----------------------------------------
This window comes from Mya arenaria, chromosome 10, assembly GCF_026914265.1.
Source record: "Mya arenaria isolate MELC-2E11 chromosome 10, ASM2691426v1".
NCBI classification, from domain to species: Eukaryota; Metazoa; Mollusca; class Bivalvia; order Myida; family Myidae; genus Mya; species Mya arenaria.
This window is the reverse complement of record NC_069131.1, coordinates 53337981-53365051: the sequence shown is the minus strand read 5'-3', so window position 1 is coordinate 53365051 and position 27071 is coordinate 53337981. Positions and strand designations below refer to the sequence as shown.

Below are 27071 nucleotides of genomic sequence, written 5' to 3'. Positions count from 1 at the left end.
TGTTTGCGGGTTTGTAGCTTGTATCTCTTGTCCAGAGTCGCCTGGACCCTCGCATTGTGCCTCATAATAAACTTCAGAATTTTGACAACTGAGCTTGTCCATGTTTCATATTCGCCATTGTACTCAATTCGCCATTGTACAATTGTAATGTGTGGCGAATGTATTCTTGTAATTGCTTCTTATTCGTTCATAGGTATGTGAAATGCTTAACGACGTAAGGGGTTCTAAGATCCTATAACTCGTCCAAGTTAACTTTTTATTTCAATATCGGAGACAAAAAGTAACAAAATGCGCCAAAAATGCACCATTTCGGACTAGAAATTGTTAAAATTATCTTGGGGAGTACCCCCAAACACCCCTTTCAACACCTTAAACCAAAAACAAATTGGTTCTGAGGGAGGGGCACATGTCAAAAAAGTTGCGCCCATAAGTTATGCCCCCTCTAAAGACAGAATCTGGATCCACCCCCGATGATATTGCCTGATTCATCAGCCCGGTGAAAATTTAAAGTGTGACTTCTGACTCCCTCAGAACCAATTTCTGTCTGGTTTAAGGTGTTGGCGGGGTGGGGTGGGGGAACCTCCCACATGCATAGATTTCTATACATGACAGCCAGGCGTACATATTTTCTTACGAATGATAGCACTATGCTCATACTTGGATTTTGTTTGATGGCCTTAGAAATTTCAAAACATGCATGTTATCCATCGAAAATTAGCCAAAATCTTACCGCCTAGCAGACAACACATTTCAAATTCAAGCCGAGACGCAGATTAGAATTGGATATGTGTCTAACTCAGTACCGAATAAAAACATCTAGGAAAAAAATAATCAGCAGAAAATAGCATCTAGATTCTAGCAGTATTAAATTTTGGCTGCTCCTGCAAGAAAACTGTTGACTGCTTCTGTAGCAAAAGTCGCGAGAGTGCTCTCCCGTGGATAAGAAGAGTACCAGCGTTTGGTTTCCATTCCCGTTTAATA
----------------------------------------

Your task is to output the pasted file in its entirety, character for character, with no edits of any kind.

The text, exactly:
This window comes from Mya arenaria, chromosome 10, assembly GCF_026914265.1.
Source record: "Mya arenaria isolate MELC-2E11 chromosome 10, ASM2691426v1".
NCBI classification, from domain to species: Eukaryota; Metazoa; Mollusca; class Bivalvia; order Myida; family Myidae; genus Mya; species Mya arenaria.
This window is the reverse complement of record NC_069131.1, coordinates 53337981-53365051: the sequence shown is the minus strand read 5'-3', so window position 1 is coordinate 53365051 and position 27071 is coordinate 53337981. Positions and strand designations below refer to the sequence as shown.

Below are 27071 nucleotides of genomic sequence, written 5' to 3'. Positions count from 1 at the left end.
TGTTTGCGGGTTTGTAGCTTGTATCTCTTGTCCAGAGTCGCCTGGACCCTCGCATTGTGCCTCATAATAAACTTCAGAATTTTGACAACTGAGCTTGTCCATGTTTCATATTCGCCATTGTACTCAATTCGCCATTGTACAATTGTAATGTGTGGCGAATGTATTCTTGTAATTGCTTCTTATTCGTTCATAGGTATGTGAAATGCTTAACGACGTAAGGGGTTCTAAGATCCTATAACTCGTCCAAGTTAACTTTTTATTTCAATATCGGAGACAAAAAGTAACAAAATGCGCCAAAAATGCACCATTTCGGACTAGAAATTGTTAAAATTATCTTGGGGAGTACCCCCAAACACCCCTTTCAACACCTTAAACCAAAAACAAATTGGTTCTGAGGGAGGGGCACATGTCAAAAAAGTTGCGCCCATAAGTTATGCCCCCTCTAAAGACAGAATCTGGATCCACCCCCGATGATATTGCCTGATTCATCAGCCCGGTGAAAATTTAAAGTGTGACTTCTGACTCCCTCAGAACCAATTTCTGTCTGGTTTAAGGTGTTGGCGGGGTGGGGTGGGGGAACCTCCCACATGCATAGATTTCTATACATGACAGCCAGGCGTACATATTTTCTTACGAATGATAGCACTATGCTCATACTTGGATTTTGTTTGATGGCCTTAGAAATTTCAAAACATGCATGTTATCCATCGAAAATTAGCCAAAATCTTACCGCCTAGCAGACAACACATTTCAAATTCAAGCCGAGACGCAGATTAGAATTGGATATGTGTCTAACTCAGTACCGAATAAAAACATCTAGGAAAAAAATAATCAGCAGAAAATAGCATCTAGATTCTAGCAGTATTAAATTTTGGCTGCTCCTGCAAGAAAACTGTTGACTGCTTCTGTAGCAAAAGTCGCGAGAGTGCTCTCCCGTGGATAAGAAGAGTACCAGCGTTTGGTTTCCATTCCCGTTTAATA